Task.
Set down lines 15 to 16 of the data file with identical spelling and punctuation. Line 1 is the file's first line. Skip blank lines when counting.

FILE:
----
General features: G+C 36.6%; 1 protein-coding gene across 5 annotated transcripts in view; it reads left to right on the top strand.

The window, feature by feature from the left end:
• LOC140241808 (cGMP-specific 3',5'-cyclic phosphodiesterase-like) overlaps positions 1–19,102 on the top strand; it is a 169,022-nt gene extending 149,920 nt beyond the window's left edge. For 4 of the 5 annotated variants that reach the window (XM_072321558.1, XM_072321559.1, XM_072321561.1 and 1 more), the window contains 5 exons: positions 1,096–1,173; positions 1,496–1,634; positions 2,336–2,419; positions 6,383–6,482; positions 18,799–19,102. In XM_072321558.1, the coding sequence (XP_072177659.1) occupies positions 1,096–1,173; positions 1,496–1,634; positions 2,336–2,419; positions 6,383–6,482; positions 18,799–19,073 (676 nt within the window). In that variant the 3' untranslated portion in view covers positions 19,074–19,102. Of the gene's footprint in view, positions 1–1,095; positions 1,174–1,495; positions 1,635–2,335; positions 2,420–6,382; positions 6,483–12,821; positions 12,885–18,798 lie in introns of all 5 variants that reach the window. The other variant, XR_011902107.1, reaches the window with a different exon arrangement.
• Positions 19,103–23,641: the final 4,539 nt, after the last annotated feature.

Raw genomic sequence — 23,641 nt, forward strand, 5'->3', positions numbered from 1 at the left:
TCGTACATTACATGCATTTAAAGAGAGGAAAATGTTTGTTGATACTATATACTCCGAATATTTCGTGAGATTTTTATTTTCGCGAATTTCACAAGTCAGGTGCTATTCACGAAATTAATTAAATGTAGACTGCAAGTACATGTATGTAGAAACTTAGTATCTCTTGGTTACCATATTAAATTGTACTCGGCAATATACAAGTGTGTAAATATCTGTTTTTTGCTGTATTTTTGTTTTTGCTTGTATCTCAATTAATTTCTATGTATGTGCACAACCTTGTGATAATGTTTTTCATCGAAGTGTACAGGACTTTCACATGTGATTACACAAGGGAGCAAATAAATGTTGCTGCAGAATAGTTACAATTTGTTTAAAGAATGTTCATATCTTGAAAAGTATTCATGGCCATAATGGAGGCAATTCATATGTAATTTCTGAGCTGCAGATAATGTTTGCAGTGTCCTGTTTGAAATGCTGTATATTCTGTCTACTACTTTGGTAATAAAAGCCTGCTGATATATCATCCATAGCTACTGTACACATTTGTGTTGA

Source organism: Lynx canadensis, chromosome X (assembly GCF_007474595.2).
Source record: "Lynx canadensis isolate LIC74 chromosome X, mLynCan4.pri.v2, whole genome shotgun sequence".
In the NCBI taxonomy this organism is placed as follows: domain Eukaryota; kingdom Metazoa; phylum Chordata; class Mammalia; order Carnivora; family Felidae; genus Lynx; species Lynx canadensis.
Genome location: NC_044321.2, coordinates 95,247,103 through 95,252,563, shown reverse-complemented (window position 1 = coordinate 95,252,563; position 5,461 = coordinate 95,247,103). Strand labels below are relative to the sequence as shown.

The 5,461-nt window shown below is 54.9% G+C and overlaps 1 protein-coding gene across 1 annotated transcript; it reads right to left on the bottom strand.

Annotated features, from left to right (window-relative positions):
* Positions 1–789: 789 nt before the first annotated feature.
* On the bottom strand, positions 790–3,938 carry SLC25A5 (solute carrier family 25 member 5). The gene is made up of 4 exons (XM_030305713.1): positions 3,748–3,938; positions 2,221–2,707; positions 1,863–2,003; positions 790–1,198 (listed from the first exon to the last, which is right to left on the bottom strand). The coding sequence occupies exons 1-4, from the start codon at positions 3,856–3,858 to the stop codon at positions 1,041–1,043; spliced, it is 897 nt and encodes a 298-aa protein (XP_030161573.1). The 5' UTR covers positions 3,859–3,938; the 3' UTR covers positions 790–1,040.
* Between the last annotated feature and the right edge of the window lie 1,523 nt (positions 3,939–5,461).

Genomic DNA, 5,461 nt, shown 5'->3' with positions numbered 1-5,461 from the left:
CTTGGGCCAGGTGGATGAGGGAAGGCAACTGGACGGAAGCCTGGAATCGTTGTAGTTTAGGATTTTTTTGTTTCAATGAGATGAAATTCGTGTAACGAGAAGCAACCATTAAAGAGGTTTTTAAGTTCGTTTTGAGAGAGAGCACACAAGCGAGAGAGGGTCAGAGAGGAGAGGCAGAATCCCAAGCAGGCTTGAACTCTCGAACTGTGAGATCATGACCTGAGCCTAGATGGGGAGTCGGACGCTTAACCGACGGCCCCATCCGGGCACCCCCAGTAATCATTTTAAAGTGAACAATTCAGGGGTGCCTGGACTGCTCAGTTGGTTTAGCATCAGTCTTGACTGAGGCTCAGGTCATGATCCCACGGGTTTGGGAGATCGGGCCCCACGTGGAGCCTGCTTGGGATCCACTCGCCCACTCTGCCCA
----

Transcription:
* Between the last annotated feature and the right edge of the window lie 1,523 nt (positions 3,939–5,461).

Genomic DNA, 5,461 nt, shown 5'->3' with positions numbered 1-5,461 from the left: